Caravan of cars support assistant principal in RCSD |

Caravan of cars support assistant principal in RCSD

Deanna Dewberry
Updated: May 18, 2020 10:22 AM
Created: May 16, 2020 05:44 PM

ROCHESTER, N.Y. (WHEC) — If you were in northeast Rochester around noon Saturday afternoon, you may have wondered why a parade of more than a hundred cars was snaking through a quiet tree-lined neighborhood. It was because that neighborhood is home to an RCSD assistant principal who is fighting for her life.  Hundreds of friends, family, and co-workers came out to show their support.

“Love you!  We love you, sweetie,” a woman yelled from the passenger seat of a car decorated with pictures of Shawn Walker. If Walker ever doubted that she's loved, she doesn't now.  For almost 45 minutes, the caravan of cars kept coming.

Walker has served the children of RCSD for 34 years. Her last position before she had to take medical leave was as the assistant principal at the Children's School of Rochester, or as staff affectionately call it: CSR.  

"At CSR we're a family,” said Mary Rodey, a music teacher at the Children’s School of Rochester. “And we're always going to be there for her whether she can be with us or not. And so it wasn't even a question.  We're out here to show her that we love her.”

“I love her so much,” said Jessica Banks, a teacher a CSR.  “She was and is an awesome leader."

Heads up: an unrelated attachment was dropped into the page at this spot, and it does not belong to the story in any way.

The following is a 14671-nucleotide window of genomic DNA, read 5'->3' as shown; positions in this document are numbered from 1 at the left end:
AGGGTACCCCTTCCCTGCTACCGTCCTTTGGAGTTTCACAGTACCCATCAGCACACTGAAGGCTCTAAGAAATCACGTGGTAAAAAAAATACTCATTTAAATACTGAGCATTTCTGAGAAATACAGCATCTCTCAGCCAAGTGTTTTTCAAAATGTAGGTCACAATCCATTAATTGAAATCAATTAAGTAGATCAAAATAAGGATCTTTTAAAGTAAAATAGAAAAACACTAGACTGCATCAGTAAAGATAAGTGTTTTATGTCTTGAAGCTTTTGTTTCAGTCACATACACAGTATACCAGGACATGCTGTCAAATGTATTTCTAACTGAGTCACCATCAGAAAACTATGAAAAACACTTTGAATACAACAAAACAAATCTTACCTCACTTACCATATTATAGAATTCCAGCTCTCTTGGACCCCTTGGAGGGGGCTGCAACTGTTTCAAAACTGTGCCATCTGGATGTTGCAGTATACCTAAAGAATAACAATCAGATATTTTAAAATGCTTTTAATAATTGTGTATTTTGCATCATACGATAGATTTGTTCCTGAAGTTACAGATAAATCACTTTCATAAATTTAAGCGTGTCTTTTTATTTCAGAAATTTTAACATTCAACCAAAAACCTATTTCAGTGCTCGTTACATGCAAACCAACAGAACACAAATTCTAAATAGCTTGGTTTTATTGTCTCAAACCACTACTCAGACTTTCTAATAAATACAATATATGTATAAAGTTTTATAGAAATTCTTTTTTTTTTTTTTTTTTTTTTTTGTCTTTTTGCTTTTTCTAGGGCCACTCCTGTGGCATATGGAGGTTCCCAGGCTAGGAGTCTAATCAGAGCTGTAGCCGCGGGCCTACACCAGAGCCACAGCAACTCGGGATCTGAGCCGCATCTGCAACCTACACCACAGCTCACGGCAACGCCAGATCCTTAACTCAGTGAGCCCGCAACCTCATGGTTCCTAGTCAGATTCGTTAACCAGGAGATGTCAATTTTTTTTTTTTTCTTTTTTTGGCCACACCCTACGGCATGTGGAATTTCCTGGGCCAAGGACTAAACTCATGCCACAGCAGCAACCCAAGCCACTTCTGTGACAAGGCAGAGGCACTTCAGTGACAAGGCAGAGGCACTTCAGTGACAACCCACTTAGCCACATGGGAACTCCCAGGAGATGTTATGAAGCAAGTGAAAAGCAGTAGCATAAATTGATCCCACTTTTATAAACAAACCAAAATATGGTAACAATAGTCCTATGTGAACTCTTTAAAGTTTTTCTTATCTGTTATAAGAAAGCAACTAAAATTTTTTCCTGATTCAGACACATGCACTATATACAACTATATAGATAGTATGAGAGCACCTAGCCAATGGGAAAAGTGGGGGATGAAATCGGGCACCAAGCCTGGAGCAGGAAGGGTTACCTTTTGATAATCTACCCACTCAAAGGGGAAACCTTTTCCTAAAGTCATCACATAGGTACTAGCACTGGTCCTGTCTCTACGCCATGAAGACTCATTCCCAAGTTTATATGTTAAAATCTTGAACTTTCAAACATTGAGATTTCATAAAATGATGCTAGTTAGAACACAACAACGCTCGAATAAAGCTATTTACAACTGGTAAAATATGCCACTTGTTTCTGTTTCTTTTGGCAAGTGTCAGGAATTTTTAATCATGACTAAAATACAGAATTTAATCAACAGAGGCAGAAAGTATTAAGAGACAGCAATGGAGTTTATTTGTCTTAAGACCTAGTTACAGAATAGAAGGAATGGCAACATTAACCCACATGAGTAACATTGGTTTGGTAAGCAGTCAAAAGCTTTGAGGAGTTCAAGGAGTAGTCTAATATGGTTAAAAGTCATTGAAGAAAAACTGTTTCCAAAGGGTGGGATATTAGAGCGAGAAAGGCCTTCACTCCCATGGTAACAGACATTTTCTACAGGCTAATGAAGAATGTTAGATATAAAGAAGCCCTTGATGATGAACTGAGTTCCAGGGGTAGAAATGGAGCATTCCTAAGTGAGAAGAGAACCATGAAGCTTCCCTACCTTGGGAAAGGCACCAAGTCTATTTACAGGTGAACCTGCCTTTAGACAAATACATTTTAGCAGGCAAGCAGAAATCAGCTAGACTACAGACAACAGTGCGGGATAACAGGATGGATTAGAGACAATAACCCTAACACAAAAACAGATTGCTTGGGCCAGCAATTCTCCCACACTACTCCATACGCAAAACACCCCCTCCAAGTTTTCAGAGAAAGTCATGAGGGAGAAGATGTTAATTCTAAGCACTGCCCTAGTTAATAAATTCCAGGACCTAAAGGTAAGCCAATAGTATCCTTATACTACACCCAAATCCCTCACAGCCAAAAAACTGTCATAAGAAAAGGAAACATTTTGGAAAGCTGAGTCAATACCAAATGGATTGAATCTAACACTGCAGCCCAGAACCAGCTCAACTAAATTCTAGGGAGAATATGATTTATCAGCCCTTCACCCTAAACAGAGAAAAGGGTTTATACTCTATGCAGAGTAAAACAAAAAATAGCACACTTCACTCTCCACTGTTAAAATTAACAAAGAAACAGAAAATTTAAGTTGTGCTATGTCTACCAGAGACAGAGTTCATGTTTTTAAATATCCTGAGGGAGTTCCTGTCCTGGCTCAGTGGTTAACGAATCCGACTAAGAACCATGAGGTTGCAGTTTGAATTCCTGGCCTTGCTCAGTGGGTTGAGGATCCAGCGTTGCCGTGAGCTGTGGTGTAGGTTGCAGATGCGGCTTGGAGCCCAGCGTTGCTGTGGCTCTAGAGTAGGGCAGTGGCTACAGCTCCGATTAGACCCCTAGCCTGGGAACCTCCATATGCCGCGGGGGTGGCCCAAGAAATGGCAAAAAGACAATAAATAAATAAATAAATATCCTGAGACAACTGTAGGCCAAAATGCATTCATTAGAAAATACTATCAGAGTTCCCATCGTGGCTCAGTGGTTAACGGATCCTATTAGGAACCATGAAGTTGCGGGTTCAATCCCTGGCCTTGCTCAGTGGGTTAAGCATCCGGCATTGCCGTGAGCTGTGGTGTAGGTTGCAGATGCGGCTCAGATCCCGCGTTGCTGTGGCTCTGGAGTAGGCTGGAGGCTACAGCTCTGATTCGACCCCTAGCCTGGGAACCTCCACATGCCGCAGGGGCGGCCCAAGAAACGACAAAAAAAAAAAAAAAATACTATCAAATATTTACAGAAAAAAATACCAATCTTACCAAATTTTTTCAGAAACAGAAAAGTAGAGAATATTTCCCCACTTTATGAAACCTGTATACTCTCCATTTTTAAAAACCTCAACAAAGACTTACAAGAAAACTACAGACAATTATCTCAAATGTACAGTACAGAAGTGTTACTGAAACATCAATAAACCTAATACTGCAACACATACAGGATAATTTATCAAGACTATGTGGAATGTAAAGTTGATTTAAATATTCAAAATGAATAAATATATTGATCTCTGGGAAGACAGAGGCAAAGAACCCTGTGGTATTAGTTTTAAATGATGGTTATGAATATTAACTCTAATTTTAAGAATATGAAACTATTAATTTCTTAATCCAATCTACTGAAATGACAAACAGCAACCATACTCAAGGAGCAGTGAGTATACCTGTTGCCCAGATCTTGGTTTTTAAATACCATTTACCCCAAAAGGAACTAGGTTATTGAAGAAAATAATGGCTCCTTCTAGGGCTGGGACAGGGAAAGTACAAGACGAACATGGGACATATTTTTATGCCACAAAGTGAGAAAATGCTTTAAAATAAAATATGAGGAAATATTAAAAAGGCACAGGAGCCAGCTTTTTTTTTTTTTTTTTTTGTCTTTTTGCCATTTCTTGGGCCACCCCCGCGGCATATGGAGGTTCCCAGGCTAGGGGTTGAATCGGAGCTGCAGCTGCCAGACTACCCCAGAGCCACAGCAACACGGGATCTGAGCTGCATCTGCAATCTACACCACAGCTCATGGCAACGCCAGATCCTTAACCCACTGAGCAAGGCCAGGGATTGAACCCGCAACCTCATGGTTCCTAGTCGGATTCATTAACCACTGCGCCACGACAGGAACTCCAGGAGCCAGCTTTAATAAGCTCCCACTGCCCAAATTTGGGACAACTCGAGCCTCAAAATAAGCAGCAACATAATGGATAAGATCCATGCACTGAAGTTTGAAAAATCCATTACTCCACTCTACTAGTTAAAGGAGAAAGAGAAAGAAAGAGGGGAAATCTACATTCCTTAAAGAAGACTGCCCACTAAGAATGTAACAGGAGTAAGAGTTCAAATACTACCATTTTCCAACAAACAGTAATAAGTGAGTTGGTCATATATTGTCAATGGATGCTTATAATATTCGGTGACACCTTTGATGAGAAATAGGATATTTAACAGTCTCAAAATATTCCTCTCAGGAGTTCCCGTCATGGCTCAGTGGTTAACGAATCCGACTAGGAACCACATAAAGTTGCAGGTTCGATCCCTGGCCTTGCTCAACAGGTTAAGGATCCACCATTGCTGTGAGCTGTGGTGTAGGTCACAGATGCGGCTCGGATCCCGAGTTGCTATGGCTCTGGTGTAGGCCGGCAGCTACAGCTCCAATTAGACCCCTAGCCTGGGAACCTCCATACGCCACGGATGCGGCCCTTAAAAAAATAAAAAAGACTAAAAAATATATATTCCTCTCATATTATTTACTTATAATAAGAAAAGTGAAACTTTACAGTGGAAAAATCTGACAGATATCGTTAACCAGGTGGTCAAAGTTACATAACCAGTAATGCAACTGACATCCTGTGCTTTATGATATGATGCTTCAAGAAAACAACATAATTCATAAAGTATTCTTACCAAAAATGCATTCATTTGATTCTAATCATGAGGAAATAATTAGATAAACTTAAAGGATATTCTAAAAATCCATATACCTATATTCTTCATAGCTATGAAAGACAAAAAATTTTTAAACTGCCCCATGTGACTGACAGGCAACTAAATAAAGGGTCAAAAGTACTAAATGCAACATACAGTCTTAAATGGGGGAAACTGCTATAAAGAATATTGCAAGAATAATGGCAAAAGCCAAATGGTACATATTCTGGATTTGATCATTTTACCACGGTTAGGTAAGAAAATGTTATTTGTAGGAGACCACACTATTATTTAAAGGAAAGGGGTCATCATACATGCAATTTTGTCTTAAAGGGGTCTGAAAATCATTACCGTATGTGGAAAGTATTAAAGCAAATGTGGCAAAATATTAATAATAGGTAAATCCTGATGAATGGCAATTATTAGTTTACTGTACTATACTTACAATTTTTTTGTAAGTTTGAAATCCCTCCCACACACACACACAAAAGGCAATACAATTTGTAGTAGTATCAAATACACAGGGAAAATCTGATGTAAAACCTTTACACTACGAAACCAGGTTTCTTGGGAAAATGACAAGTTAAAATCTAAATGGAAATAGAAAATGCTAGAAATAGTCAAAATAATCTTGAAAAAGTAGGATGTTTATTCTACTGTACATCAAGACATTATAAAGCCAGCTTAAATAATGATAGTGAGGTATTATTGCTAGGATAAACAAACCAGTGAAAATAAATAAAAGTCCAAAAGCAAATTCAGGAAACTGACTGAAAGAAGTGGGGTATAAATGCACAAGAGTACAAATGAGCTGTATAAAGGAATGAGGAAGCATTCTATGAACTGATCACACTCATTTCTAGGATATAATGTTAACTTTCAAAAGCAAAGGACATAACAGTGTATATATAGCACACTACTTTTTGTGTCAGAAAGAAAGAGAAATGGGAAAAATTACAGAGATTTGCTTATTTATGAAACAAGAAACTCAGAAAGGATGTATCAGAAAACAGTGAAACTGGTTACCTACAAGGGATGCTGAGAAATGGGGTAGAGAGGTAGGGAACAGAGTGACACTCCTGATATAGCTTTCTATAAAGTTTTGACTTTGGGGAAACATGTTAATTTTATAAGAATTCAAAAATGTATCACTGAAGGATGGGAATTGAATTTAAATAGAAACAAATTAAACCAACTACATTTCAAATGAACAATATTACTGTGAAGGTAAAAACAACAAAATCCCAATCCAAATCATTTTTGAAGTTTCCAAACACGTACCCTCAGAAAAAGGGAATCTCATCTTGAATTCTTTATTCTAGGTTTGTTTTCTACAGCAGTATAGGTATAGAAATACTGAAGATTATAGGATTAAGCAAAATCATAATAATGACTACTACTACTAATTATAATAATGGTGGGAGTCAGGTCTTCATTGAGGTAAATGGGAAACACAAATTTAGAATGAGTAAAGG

"No matter what she was going through, she still had the energy to inspire other people,” said Tracie Young, a paraprofessional at CSR. “Her selflessness. Just an amazing person all around."

Walker has a rare form of leukemia that has ravaged her bone marrow and it can no longer produce the cells needed to support life.  

Without a bone marrow or stem cell transplant from a living donor, Walker will die.

"We scanned the registry four times and did not find a match, said Walker shaking her head. “About two weeks ago we tested my siblings and my children."

Matching for a bone marrow or stem cell transplant is far more complicated than having a matching blood type. The DNA markers on a donor's cells must match Walker’s.  Days ago she learned her siblings have antibodies making it impossible for them to donate.

 "So I was a little discouraged, and then my children's tests came back,” said Walker.  "My daughter didn't match because she had antibodies, but my son is a match.”

Her son, Rob, the young man who is so close to his mother he moved back home to care for her, the young man to whom she gave life... will now save hers.

"My son is a match, so my son will save my life,” said Walker tearfully.

And the love of a city will support them both. Walker’s transplant is scheduled for June 4th.  After that, she'll spend at least a month in a hospital isolation room because she'll be virtually without a functioning immune system.  Her friends have established a GoFundMe to help with her extraordinary medical bills. 

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